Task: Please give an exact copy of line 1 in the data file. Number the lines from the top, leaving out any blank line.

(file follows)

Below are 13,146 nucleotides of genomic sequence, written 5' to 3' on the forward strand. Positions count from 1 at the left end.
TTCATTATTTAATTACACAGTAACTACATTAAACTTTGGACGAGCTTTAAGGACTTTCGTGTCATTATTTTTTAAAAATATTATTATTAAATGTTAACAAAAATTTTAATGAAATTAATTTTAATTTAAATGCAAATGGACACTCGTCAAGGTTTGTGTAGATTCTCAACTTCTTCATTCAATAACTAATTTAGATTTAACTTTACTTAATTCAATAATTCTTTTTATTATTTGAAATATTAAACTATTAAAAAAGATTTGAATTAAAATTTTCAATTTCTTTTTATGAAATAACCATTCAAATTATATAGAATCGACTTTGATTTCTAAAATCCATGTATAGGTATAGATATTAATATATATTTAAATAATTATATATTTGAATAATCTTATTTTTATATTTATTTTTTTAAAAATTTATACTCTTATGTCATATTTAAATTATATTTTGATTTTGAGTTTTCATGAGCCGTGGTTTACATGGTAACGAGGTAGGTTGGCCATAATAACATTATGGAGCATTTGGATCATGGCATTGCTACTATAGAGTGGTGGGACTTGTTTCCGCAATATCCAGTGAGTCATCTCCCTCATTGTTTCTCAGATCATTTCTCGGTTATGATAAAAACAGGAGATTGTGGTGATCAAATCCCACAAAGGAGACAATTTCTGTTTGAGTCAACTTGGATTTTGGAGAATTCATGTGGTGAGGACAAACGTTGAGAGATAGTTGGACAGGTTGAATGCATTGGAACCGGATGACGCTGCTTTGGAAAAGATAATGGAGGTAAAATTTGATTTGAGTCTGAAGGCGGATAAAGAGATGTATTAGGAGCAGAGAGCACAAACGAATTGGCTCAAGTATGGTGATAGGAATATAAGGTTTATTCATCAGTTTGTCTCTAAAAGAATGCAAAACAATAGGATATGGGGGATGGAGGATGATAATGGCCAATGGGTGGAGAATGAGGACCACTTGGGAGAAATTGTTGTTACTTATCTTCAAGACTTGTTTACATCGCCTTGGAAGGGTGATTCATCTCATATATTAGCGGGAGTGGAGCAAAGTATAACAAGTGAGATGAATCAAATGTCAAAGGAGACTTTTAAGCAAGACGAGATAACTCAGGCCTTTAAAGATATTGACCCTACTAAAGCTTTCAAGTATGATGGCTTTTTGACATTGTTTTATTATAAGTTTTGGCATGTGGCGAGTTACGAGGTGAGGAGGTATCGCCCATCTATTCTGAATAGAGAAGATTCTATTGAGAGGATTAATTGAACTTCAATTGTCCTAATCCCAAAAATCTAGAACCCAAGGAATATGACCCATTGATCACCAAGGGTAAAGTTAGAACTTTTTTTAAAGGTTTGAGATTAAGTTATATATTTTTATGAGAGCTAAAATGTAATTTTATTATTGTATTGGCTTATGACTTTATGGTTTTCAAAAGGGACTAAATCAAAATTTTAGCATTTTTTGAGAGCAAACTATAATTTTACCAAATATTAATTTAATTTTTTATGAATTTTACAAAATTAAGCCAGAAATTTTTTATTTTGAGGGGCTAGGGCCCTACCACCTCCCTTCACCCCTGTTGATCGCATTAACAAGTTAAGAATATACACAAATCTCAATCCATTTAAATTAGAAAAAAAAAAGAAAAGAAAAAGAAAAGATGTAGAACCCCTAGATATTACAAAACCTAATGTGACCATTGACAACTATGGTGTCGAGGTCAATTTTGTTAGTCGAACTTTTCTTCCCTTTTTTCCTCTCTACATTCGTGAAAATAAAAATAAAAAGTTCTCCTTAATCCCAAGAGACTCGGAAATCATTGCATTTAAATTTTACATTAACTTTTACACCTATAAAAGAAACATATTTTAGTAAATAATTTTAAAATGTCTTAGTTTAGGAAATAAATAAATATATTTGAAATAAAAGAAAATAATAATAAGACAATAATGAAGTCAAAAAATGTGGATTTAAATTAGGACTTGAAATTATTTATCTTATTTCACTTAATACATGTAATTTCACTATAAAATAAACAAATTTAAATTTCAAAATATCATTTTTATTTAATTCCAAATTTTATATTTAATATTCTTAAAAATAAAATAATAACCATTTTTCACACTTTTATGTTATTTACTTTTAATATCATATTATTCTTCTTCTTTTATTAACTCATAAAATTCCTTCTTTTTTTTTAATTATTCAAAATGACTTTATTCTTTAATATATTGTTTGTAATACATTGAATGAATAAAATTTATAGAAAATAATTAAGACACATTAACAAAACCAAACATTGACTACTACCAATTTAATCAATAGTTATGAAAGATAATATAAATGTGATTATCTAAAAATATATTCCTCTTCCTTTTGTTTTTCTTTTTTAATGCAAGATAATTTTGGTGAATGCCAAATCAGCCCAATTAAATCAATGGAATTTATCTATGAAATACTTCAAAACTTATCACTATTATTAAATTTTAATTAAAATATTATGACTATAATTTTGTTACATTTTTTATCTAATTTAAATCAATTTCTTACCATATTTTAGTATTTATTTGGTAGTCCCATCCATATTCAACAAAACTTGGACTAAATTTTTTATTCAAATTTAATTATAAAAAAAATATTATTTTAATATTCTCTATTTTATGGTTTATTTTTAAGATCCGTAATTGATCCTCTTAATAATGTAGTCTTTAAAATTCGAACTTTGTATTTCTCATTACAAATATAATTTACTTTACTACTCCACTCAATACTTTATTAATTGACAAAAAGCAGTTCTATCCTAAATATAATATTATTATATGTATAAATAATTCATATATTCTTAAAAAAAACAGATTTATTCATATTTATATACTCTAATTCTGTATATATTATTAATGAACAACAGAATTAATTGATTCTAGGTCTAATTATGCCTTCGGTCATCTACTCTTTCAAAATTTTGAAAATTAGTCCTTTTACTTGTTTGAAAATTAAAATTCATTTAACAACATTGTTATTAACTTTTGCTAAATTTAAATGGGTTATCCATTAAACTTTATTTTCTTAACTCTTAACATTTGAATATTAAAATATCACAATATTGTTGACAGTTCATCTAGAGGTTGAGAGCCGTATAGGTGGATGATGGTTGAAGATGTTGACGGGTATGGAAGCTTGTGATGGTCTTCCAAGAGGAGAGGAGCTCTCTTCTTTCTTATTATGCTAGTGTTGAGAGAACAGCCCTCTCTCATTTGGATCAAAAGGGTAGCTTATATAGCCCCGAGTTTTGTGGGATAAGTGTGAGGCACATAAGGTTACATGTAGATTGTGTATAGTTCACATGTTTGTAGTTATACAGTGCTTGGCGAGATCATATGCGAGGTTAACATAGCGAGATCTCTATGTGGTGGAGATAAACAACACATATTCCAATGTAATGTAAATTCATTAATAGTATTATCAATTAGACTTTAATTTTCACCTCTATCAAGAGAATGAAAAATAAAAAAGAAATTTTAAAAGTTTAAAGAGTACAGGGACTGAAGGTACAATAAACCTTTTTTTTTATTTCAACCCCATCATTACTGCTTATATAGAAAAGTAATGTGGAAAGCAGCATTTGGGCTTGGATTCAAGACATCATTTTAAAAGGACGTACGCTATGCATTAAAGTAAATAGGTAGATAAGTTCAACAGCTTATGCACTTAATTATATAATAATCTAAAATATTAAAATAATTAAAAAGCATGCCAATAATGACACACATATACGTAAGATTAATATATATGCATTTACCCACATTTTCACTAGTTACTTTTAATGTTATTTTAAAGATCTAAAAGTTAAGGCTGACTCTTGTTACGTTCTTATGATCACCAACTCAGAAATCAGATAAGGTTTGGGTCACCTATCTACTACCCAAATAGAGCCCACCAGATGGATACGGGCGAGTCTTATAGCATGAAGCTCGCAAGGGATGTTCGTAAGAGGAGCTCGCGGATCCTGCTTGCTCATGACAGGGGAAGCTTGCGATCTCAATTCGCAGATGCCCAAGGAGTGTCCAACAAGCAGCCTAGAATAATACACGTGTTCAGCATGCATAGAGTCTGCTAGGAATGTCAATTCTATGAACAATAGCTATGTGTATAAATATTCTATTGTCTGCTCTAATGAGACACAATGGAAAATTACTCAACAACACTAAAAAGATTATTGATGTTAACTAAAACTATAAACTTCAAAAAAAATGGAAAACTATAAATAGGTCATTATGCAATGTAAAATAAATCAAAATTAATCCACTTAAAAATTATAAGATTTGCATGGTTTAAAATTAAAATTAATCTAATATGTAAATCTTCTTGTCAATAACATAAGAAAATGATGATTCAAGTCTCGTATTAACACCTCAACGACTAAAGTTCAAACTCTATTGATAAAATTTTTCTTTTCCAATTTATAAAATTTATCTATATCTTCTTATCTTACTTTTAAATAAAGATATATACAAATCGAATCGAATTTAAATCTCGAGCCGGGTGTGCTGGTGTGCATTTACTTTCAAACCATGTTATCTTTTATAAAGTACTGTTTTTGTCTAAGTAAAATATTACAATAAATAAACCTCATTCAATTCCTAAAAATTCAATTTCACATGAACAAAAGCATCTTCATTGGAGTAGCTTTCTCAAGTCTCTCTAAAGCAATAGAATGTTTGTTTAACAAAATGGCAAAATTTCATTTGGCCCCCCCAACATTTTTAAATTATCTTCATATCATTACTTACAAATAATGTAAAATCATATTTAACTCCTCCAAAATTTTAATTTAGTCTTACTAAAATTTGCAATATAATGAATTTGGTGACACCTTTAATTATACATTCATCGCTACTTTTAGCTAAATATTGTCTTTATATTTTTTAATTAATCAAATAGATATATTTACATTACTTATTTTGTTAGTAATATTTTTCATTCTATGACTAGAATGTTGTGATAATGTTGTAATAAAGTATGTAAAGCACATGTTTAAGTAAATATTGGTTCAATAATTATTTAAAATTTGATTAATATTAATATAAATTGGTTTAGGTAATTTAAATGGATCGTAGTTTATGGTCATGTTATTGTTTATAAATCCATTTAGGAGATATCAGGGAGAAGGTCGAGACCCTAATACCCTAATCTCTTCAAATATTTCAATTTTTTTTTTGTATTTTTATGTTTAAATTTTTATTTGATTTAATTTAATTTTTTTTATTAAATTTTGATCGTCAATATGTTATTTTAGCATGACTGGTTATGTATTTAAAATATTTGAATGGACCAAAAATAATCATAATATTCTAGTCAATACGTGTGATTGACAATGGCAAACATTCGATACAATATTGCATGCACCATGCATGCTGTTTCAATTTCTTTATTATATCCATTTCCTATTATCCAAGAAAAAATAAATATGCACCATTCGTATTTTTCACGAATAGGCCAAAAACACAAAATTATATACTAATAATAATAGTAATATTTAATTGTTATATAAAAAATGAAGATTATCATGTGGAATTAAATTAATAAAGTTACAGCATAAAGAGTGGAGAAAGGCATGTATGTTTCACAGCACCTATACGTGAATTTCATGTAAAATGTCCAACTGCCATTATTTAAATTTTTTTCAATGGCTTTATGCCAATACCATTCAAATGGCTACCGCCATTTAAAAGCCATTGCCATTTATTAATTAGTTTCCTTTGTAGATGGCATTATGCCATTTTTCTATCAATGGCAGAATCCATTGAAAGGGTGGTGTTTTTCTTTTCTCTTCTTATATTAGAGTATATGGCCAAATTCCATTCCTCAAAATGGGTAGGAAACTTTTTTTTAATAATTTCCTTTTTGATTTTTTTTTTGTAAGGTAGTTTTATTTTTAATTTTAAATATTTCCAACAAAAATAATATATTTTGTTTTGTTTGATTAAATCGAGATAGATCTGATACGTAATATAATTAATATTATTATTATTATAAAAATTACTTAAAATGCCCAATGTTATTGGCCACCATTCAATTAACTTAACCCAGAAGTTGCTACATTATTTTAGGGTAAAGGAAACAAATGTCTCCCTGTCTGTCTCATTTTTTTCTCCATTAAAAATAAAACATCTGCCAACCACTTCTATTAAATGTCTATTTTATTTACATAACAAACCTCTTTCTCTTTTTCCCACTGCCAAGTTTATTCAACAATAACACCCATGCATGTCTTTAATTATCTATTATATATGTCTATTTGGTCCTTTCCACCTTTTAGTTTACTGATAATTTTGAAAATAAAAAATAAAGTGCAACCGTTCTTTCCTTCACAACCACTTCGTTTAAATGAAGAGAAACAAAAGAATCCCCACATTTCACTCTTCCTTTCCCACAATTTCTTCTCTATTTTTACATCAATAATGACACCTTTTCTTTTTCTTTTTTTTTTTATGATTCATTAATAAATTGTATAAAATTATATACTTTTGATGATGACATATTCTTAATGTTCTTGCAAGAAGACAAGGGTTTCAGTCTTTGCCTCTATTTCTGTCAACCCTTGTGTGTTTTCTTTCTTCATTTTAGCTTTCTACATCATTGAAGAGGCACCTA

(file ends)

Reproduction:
Below are 13,146 nucleotides of genomic sequence, written 5' to 3' on the forward strand. Positions count from 1 at the left end.